Most studies that address this topic focus on the impact of grandparents’ care on mothers’ work decisions, and typically find a positive relationship . On the other hand, only a few studies have considered the impact of grandparents’ care on fertility behavior directly. In Italy, a country characterized by low fertility and low availability of formal childcare, a positive effect of having at least one grandparent alive has been found on both the probability that a woman works and that she gives birth . However, the actual amount of childcare provided by grandparents is not observed, and the only variation in the childcare variable is represented by the death of the last grandparent. A study of west German women that considers the presence or absence of grandparents living in the same town suggests that access to informal care arrangements increases the probability of having a first child . Among employed US women, having an additional adult in the household other than the husband increases the probability of having a child . US women who rely on grandparents as opposed to paid formal childcare are more likely to have an additional child . Using a three-generation sample of Dutch individuals and comparing grandparents’ care with birth of children over a period of eight years, it has been observed that those receiving grandparents’ help in childcare have more children than those that do not .
Moreover, the extent to which grandparents can help care for grandchildren depends on the grandparents’ past fertility behavior. In other words, if grandparents have multiple children, who then have multiple children of their own, then the grandparents’ availability to provide childcare may be reduced across the group of grandchildren. This implies that the more siblings a parent has (and the more children each sibling has), the lower the chances that an adult child will receive childcare help from their children’s grandparents. One study does find that an adult child is more likely to have another child if his/her sibling receives childcare help from the grandparents; but this is true only when the grandchild being looked after is older than three. In contrast, adult children are less likely to have another child when grandparents look after a sibling’s child who is younger than three .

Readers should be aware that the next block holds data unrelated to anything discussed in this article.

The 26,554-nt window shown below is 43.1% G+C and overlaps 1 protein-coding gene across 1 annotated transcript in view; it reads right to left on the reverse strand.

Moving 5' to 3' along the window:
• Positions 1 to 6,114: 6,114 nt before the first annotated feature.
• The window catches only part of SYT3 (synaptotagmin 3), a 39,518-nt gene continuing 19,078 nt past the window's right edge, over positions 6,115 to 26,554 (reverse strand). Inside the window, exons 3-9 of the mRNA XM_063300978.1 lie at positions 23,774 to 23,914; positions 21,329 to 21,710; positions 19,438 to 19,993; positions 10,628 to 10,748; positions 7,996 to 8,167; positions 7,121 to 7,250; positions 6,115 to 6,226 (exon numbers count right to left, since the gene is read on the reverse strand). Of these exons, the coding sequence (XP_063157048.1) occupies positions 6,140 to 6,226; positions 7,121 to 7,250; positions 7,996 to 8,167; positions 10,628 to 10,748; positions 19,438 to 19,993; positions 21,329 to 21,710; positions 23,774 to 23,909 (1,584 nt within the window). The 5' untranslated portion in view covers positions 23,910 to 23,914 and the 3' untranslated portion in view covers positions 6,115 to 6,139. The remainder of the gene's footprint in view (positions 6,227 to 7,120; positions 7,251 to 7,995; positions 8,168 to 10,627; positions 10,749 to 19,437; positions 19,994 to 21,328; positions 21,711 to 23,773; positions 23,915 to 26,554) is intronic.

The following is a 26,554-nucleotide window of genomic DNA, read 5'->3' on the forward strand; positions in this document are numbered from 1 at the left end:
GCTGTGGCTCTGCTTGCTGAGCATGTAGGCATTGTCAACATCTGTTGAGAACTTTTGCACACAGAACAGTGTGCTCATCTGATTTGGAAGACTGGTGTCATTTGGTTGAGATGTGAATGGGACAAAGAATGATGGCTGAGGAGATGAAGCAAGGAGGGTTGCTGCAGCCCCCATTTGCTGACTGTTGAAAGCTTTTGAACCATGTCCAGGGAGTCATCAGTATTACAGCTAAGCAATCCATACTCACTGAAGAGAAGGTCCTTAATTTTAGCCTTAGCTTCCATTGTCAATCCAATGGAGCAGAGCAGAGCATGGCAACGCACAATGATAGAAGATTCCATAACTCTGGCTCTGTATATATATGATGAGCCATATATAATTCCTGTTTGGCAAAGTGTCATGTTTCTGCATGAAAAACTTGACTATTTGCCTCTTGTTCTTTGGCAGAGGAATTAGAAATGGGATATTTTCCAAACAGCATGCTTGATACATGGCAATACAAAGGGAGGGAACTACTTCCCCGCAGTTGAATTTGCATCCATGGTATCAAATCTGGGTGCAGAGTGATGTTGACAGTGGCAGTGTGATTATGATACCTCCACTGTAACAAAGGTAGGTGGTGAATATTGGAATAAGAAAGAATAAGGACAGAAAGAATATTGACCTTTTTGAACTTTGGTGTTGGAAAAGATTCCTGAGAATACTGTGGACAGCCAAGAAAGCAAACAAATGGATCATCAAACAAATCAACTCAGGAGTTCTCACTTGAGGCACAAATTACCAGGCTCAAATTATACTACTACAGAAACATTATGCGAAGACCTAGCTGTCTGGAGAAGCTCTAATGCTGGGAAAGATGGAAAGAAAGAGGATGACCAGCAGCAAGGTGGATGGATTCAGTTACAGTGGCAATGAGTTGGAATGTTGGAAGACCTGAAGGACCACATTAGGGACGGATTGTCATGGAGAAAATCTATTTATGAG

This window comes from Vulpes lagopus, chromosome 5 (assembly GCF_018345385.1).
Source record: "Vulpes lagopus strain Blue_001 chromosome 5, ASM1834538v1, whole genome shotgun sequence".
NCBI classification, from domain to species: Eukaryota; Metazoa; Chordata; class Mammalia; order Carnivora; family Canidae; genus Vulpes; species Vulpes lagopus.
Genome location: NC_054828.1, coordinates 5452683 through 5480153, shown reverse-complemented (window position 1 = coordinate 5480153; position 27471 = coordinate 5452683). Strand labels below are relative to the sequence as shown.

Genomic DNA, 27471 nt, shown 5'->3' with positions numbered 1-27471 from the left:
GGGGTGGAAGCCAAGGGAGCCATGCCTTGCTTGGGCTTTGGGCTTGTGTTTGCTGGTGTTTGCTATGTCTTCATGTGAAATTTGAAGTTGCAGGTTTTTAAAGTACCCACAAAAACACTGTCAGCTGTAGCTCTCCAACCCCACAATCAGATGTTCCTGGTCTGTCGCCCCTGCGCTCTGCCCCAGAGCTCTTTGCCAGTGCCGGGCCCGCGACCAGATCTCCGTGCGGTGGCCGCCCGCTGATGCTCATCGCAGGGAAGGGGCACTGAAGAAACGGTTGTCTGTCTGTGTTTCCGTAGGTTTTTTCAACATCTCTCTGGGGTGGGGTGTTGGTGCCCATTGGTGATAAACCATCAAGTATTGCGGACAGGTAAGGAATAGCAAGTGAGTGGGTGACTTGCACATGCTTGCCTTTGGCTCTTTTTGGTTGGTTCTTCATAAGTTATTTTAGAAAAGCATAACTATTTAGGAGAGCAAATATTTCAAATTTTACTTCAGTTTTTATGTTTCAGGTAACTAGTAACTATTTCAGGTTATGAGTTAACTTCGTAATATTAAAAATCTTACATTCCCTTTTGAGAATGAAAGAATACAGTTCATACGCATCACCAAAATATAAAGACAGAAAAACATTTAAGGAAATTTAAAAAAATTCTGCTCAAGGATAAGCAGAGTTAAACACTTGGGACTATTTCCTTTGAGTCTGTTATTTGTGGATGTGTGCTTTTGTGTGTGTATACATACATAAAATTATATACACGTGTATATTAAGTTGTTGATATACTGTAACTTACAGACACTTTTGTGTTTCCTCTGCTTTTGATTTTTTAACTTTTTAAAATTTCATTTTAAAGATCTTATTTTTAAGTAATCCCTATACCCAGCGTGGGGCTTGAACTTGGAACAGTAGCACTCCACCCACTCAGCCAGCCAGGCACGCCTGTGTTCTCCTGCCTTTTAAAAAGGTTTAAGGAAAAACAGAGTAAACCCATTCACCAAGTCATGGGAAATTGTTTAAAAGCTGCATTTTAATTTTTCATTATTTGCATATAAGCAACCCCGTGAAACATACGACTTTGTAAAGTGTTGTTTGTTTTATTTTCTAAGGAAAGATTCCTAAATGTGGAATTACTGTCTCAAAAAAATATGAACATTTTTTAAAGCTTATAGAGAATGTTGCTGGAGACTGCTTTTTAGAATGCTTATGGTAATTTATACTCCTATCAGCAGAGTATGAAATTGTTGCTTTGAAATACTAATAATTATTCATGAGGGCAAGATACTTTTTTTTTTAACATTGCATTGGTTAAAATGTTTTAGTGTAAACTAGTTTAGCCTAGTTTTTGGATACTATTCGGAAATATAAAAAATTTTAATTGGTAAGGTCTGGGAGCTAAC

However, it should be noted that the above studies do not fully address one important endogeneity problem: the use of grandparents’ care is decided within the family and not determined exogenously. An exception is represented by pension reforms, which can change the supply of grandparents despite their work/family preferences. One study exploits increases in legal retirement ages in Italy; potential grandmothers are observed to work more and provide less childcare, but their adult daughters are more likely to have children. This counterintuitive result is probably an effect resulting from an increase in income due to later retirement .
There is less research on the effect of childminders’ availability and costs on fertility decisions than for other modes of childcare. One reason is that the percentage of young children looked after mainly by childminders is relatively small, given that few families can afford to pay the full wage of a person to look after their child. In most countries, less than 5% of children are looked after primarily by childminders. One exception is Iceland, where, as EU-SILC data show, the percentage equals 25%. Despite the relatively low levels of childminder care, a positive association between childminders’ diffusion and fertility rates at the country level can be observed, as shown in Figure 3.